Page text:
NATO withdraws accreditation for two Russian diplomats
Moscow is preparing sanctions against NATO in response to the withdrawal of accreditation for two Russian diplomats suspected by NATO’s security service of “activities incompatible with diplomatic activities.” This is the first such incident since NATO and Russia established diplomatic relations in 1997.
Moscow is preparing sanctions against NATO in response to the withdrawal of accreditation for two Russian diplomats suspected by NATO’s security service of “activities incompatible with diplomatic activities.” This is the first such incident since NATO and Russia established diplomatic relations in 1997. According to Dmitri Rogozin, Russia’s permanent envoy at NATO, “a response is certain to follow, and it will affect Russia-NATO bilateral relations.” Rogozin didn’t say exactly what Russia will do, but he noted that there is a NATO information center in Russia, and a military relations mission.
Russia-NATO relations, strained due to NATO’s plans to hold military exercises in Georgia this May, could deteriorate even further now. The new conflict has been sparked by a sudden demarche from the NATO leadership: NATO accreditation was withdrawn last week from two diplomats at the Russian envoy’s office – Viktor Kochukov, head of the political department, and attache Vasili Chizov (the son of Vladimir Chizhov, Russia’s permanent envoy to European communities).
The Financial Times was the first to report the sanctions against Russian diplomats. According to that report, NATO decided to expel Kochukov and Chizhov due to a major spy scandal involving senior Estonian official Hermann Simm, who passed NATO secrets to Russia and has been sentenced to 12 years in prison. Following that article, NATO officially acknowledged that Kochukov and Chizhov have lost their accreditation.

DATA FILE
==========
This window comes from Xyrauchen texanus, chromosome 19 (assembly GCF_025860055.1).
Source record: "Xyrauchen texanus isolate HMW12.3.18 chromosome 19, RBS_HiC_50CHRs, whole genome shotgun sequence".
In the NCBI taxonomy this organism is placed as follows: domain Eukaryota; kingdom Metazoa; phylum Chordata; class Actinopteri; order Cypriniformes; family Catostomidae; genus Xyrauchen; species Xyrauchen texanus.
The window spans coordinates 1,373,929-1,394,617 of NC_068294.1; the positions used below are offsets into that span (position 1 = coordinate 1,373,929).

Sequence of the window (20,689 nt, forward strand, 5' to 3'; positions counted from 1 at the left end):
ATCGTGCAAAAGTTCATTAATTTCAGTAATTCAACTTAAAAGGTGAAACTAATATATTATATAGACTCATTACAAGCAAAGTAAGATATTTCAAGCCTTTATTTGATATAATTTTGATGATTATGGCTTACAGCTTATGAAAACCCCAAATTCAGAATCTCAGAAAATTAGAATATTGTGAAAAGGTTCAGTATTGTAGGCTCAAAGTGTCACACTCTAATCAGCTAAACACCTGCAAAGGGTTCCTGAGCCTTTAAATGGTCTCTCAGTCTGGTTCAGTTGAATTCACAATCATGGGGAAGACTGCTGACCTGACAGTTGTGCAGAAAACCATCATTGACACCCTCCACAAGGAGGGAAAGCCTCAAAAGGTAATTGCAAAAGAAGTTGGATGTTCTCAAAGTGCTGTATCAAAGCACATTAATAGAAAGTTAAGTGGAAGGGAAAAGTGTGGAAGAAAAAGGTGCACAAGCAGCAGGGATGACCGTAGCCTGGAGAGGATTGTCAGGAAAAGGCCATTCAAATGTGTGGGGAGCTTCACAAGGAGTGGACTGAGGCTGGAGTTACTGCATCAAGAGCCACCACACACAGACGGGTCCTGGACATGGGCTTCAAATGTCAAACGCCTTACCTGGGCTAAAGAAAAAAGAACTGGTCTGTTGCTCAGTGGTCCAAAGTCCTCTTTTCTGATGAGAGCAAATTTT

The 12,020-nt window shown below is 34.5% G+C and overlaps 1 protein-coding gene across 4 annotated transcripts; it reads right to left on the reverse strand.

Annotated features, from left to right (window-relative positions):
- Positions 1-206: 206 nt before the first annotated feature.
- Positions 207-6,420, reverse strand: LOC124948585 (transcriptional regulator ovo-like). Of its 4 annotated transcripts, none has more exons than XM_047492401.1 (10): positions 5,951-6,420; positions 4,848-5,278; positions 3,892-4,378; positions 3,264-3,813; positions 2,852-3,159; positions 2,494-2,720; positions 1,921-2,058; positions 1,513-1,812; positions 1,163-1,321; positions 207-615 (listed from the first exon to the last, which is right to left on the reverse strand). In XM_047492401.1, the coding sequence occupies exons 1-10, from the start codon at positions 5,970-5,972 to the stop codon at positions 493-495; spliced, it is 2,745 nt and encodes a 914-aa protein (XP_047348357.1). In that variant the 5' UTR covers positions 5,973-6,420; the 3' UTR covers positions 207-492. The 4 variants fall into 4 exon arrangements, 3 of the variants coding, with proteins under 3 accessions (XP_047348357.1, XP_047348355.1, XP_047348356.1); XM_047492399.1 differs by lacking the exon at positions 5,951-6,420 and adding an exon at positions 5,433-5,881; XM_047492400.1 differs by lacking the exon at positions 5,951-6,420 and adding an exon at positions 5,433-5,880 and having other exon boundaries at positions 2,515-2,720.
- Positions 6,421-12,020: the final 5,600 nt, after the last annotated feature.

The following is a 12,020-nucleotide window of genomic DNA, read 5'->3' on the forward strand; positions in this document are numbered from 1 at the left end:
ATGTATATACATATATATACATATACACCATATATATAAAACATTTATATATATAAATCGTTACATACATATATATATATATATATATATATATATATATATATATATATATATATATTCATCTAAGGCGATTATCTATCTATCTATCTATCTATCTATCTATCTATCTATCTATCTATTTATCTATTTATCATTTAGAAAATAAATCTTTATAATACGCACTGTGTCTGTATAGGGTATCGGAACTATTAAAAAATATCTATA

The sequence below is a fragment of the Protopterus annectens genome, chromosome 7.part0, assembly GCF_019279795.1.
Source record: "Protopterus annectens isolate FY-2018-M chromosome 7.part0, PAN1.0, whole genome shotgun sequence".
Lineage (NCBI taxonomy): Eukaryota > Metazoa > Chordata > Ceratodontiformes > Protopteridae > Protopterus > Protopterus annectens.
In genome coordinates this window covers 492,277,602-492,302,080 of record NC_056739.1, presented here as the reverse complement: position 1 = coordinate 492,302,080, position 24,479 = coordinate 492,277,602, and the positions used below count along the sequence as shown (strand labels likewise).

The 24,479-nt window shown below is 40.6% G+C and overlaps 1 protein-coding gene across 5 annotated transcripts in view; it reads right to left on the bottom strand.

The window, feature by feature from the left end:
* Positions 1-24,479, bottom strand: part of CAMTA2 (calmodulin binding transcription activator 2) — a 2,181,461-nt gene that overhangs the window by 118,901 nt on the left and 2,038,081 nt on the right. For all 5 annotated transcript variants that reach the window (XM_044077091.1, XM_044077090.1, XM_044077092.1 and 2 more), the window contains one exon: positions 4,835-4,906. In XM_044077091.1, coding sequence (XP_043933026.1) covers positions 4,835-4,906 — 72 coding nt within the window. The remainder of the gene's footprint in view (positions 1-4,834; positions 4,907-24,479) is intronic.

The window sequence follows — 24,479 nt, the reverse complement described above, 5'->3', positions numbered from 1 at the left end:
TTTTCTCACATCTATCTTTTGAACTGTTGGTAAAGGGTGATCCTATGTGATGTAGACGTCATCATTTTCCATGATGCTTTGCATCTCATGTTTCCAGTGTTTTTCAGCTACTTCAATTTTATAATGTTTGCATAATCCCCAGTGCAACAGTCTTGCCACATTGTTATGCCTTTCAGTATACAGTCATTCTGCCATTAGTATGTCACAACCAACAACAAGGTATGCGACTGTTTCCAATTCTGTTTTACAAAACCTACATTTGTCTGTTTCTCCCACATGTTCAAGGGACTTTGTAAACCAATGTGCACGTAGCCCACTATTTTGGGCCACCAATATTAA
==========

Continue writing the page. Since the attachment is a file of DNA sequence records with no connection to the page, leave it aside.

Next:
NATO’s decision drew a high-strung response from Moscow. The Russian Foreign Ministry said: “This is a blatant act of provocation with regard to two personnel from Russia’s permanent office at NATO. Under a completely fabricated pretext, with no coherent explanations at all, NATO’s security service is seeking to expel them from Brussels.”
Envoy Dmitri Rogozin also described the sanctions against his subordinates as an act of provocation, promising that Moscow’s response will be “cool and balanced.” Rogozin told us some details of the incident, stating that he has reason to consider it “more than just a spy scandal.”
Rogozin said: “NATO Secretary-General Jaap de Hoop Scheffer gave me this unpleasant news straight after the Russia-NATO Council meeting, in the presence of NATO security service chief Michael Ivanoff, an American.” According to Rogozin, this was unethical – since he had no opportunity to announce and discuss this information at the Council meeting, attended by envoys from all NATO states.
Rogozin said that the allegations against diplomats Kochukov and Chizhov “don’t stand up to criticism.” Rogozin said: “Viktor Kochukov is a senior diplomat – everyone at NATO knows him well. Vasili Chizhov is a newcomer – a recent graduate who joined the office when I took over as envoy – he used to work at the Foreign Ministry’s central apparatus. When I heard from Scheffer that they are being expelled in connection with the Simm case, I first thought he was joking. This indicates that NATO’s security service has acted extremely unprofessionally – like a bad detective who catches an innocent person and declares him a murderer.” Rogozin also pointed out that Ivanoff was appointed to head the NATO security service after being nominated by former US Secretary of State Condoleezza Rice.
When asked about Russia’s actions, Rogozin said that “a response is certain to follow, and it will affect Russia-NATO bilateral relations.” He went on to say: “This is an attempt to blow up the situation and wreck our relations with NATO. Those responsible expected us to respond in kind. But we won’t do that. We don’t want to play along with those who oppose efforts to improve our relations with NATO.” Rogozin noted that NATO has an information center and a military relations mission on Russian territory – but he declined to comment on the possibility of sanctions against these offices.